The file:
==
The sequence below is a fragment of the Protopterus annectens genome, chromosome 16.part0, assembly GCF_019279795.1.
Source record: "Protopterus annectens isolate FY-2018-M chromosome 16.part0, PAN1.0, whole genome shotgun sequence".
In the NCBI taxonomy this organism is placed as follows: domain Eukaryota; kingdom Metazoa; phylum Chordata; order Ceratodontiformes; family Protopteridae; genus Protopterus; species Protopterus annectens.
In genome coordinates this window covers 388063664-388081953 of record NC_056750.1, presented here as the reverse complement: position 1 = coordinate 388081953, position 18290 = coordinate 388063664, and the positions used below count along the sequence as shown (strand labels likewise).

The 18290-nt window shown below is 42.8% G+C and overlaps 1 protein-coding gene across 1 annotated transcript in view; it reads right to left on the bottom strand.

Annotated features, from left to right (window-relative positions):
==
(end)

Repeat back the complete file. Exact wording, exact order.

The sequence below is a fragment of the Protopterus annectens genome, chromosome 16.part0, assembly GCF_019279795.1.
Source record: "Protopterus annectens isolate FY-2018-M chromosome 16.part0, PAN1.0, whole genome shotgun sequence".
In the NCBI taxonomy this organism is placed as follows: domain Eukaryota; kingdom Metazoa; phylum Chordata; order Ceratodontiformes; family Protopteridae; genus Protopterus; species Protopterus annectens.
In genome coordinates this window covers 388063664-388081953 of record NC_056750.1, presented here as the reverse complement: position 1 = coordinate 388081953, position 18290 = coordinate 388063664, and the positions used below count along the sequence as shown (strand labels likewise).

The 18290-nt window shown below is 42.8% G+C and overlaps 1 protein-coding gene across 1 annotated transcript in view; it reads right to left on the bottom strand.

Annotated features, from left to right (window-relative positions):